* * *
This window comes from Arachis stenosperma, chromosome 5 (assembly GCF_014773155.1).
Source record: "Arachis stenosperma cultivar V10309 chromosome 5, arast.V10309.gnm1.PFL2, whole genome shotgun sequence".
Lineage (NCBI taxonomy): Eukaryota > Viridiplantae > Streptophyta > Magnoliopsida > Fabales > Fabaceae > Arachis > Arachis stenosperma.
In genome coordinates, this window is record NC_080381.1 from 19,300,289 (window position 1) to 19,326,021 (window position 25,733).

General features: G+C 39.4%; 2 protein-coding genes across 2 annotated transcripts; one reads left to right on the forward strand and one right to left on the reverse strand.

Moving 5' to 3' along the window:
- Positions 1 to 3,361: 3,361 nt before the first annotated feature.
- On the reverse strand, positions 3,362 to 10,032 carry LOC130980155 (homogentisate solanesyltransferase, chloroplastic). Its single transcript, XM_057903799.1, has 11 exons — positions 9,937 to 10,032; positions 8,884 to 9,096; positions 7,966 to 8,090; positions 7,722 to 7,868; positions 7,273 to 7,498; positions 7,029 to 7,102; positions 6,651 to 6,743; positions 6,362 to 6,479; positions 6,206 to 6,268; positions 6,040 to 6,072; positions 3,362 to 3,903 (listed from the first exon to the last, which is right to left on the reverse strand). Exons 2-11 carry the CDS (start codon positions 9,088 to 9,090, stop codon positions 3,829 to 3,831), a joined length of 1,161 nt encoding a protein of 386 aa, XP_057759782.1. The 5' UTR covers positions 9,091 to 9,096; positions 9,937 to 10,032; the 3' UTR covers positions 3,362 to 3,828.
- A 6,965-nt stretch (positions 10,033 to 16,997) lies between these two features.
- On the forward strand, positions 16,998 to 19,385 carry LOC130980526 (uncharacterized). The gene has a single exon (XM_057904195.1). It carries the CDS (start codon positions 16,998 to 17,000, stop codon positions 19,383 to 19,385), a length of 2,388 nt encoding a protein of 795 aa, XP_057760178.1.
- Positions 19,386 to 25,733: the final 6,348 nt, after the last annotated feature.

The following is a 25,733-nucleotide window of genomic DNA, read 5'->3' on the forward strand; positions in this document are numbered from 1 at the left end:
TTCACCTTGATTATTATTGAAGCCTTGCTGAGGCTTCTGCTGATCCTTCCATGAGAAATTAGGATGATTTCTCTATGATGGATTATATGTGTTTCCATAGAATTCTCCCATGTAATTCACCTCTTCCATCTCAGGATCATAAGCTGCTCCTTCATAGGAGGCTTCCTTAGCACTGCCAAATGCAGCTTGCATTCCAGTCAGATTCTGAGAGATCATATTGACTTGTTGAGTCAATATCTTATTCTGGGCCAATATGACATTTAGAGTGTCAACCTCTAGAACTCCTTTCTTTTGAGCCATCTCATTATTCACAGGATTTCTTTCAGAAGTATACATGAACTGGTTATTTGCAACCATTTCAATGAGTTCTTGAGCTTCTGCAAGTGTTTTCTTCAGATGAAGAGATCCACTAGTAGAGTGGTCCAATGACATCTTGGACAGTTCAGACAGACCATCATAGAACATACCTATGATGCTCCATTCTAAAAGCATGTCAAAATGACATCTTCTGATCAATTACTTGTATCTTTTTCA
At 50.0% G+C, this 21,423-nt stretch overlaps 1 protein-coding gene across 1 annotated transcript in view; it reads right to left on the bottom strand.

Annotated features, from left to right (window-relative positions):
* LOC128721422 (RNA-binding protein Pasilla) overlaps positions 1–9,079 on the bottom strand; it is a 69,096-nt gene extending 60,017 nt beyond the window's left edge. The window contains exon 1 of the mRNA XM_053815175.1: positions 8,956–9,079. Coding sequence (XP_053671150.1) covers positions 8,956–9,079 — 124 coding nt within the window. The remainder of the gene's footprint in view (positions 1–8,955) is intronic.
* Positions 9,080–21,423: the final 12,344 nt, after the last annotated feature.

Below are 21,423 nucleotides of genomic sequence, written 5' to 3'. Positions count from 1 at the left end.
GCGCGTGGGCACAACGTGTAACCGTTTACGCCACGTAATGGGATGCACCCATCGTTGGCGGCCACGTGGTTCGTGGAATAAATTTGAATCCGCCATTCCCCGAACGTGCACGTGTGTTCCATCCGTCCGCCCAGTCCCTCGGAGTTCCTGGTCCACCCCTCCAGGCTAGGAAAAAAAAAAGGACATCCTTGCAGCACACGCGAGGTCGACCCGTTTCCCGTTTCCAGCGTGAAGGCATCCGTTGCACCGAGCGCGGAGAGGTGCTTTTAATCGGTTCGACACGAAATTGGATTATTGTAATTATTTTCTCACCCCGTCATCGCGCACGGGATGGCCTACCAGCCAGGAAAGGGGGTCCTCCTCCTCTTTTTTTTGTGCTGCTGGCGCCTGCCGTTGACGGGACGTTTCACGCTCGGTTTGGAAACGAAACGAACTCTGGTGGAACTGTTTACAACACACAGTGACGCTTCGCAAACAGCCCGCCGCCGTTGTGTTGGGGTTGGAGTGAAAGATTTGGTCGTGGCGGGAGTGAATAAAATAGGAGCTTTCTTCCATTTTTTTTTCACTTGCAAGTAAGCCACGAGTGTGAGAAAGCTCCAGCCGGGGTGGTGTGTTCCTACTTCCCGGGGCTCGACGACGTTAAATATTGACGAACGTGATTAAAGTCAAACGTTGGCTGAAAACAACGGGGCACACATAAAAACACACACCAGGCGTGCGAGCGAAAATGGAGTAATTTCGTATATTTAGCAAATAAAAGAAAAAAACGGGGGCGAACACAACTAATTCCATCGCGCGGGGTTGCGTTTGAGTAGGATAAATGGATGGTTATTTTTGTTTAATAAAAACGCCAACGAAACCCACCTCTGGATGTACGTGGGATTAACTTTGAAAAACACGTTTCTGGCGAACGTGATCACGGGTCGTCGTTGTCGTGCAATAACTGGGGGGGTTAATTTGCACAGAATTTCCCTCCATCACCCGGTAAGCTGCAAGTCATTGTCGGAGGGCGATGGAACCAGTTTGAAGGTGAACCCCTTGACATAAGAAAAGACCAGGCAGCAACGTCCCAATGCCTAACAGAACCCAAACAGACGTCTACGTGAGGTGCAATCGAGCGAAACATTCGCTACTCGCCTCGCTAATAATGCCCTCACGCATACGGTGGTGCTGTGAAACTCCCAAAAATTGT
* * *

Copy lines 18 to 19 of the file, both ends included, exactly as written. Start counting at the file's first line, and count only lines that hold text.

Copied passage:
Below are 21,423 nucleotides of genomic sequence, written 5' to 3'. Positions count from 1 at the left end.
GCGCGTGGGCACAACGTGTAACCGTTTACGCCACGTAATGGGATGCACCCATCGTTGGCGGCCACGTGGTTCGTGGAATAAATTTGAATCCGCCATTCCCCGAACGTGCACGTGTGTTCCATCCGTCCGCCCAGTCCCTCGGAGTTCCTGGTCCACCCCTCCAGGCTAGGAAAAAAAAAAGGACATCCTTGCAGCACACGCGAGGTCGACCCGTTTCCCGTTTCCAGCGTGAAGGCATCCGTTGCACCGAGCGCGGAGAGGTGCTTTTAATCGGTTCGACACGAAATTGGATTATTGTAATTATTTTCTCACCCCGTCATCGCGCACGGGATGGCCTACCAGCCAGGAAAGGGGGTCCTCCTCCTCTTTTTTTTGTGCTGCTGGCGCCTGCCGTTGACGGGACGTTTCACGCTCGGTTTGGAAACGAAACGAACTCTGGTGGAACTGTTTACAACACACAGTGACGCTTCGCAAACAGCCCGCCGCCGTTGTGTTGGGGTTGGAGTGAAAGATTTGGTCGTGGCGGGAGTGAATAAAATAGGAGCTTTCTTCCATTTTTTTTTCACTTGCAAGTAAGCCACGAGTGTGAGAAAGCTCCAGCCGGGGTGGTGTGTTCCTACTTCCCGGGGCTCGACGACGTTAAATATTGACGAACGTGATTAAAGTCAAACGTTGGCTGAAAACAACGGGGCACACATAAAAACACACACCAGGCGTGCGAGCGAAAATGGAGTAATTTCGTATATTTAGCAAATAAAAGAAAAAAACGGGGGCGAACACAACTAATTCCATCGCGCGGGGTTGCGTTTGAGTAGGATAAATGGATGGTTATTTTTGTTTAATAAAAACGCCAACGAAACCCACCTCTGGATGTACGTGGGATTAACTTTGAAAAACACGTTTCTGGCGAACGTGATCACGGGTCGTCGTTGTCGTGCAATAACTGGGGGGGTTAATTTGCACAGAATTTCCCTCCATCACCCGGTAAGCTGCAAGTCATTGTCGGAGGGCGATGGAACCAGTTTGAAGGTGAACCCCTTGACATAAGAAAAGACCAGGCAGCAACGTCCCAATGCCTAACAGAACCCAAACAGACGTCTACGTGAGGTGCAATCGAGCGAAACATTCGCTACTCGCCTCGCTAATAATGCCCTCACGCATACGGTGGTGCTGTGAAACTCCCAAAAATTGT